• By outcome – provide different levels of outcome (possibly colour them, grade them or give them different names such as ‘beginner’, ‘expert’, ‘ninja’)
  • By task – provide choices for learners eg hot, spicy, mild – better than easy, medium and difficult
  • By activity – watch something, listen to an audio file, talk to each other, write something, act out something – lots of ways to engage learners on different levels.
  • The ‘enable table’ – set up a table, space or wall display with extra, extension information.

There are many others (feel free to add yours in comments) but with a limited amount of time, we then considered how to assess pupils progress using a range of classroom techniques and strategies.

  • Asking questions (the right type of question) – these are the tools of your trade – get them right and you will find true wisdom and enlightenment!
  • Red, Orange, Green student response cards, to hold up, leave on the desk so that teachers can see who understands what.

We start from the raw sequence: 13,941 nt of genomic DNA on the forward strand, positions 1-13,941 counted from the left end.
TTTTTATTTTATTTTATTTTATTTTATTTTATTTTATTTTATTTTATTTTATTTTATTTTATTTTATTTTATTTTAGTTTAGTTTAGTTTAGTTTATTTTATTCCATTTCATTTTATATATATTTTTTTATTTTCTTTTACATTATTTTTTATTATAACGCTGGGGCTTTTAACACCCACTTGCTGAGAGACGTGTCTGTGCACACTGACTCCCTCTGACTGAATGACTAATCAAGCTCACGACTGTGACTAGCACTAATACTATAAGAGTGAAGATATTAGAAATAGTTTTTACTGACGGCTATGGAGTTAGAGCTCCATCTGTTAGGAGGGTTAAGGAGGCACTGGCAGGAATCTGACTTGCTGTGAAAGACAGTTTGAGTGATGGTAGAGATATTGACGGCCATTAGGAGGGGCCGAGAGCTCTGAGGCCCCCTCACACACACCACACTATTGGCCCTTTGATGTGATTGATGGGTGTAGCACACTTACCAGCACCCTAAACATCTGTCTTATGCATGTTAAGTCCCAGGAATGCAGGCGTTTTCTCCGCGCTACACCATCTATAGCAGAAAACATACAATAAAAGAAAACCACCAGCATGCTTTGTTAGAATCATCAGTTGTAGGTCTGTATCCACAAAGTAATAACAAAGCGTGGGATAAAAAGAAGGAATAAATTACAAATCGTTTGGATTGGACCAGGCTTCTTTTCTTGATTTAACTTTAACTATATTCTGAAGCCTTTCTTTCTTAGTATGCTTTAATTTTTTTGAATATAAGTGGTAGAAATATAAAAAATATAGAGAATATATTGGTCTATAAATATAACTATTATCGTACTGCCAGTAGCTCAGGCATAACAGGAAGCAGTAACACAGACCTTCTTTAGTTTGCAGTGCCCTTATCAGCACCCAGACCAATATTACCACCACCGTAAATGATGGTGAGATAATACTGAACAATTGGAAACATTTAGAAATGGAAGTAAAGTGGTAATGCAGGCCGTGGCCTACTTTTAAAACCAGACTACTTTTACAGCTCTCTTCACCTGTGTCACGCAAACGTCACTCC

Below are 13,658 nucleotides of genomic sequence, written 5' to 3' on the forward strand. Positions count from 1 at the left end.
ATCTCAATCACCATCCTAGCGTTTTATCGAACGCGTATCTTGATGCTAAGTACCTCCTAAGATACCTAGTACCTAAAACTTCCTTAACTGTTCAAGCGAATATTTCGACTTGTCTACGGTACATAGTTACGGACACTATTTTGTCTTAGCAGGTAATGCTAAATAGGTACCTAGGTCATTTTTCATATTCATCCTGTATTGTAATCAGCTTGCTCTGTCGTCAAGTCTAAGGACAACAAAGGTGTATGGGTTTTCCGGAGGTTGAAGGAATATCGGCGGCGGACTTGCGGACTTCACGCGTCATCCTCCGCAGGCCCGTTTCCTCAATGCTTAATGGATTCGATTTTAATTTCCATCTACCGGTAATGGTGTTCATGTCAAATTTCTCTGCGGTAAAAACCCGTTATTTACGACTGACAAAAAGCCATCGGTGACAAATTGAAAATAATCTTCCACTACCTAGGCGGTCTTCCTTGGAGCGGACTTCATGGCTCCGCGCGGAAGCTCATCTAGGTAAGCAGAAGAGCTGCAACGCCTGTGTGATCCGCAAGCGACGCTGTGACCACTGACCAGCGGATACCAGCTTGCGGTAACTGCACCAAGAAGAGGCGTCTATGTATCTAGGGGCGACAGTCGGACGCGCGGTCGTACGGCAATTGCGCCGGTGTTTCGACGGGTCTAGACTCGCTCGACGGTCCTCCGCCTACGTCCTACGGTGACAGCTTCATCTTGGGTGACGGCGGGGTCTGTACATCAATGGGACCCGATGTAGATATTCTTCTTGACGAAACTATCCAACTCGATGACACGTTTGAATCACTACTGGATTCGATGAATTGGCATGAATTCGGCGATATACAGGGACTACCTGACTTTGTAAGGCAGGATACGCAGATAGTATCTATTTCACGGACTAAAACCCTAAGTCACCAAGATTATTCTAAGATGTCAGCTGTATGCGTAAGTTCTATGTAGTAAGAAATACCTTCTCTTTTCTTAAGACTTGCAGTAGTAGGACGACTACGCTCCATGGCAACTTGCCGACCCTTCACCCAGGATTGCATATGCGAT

• Mini whiteboards – these have seen significant use in classrooms across the world. Great for checking on progress. Join them up in a line or make a ‘big picture’ with all of them on the floor or hold them up for a time lapse video.
  • Standing on a continuum – these are useful and get learners out of their seats – try ‘yes/no’, ‘agree/disagree’, ‘1-10’ or make up your own
  • Find your corner – label each corner A, B, C and D – pupils stand in each corner depending on the question
  • Hot responses – hot, spicy, mild – pupils choose an activity and difficulty, therefore, indicating their confidence
  • How many fingers – 1-10 confidence level or 1-5 depending on the question
  • Thumbs Up or Down – quick testing of confidence
  • Confidence Rating – use 1-4 rather than 1-5 as pupils will often plump for the middle one.
  • Sad face or smiley face – easy to use in books, whiteboards etc for self or peer assessment
  • Starting Point – by deciding on level of entry pupils indicate their confidence level and prior knowledge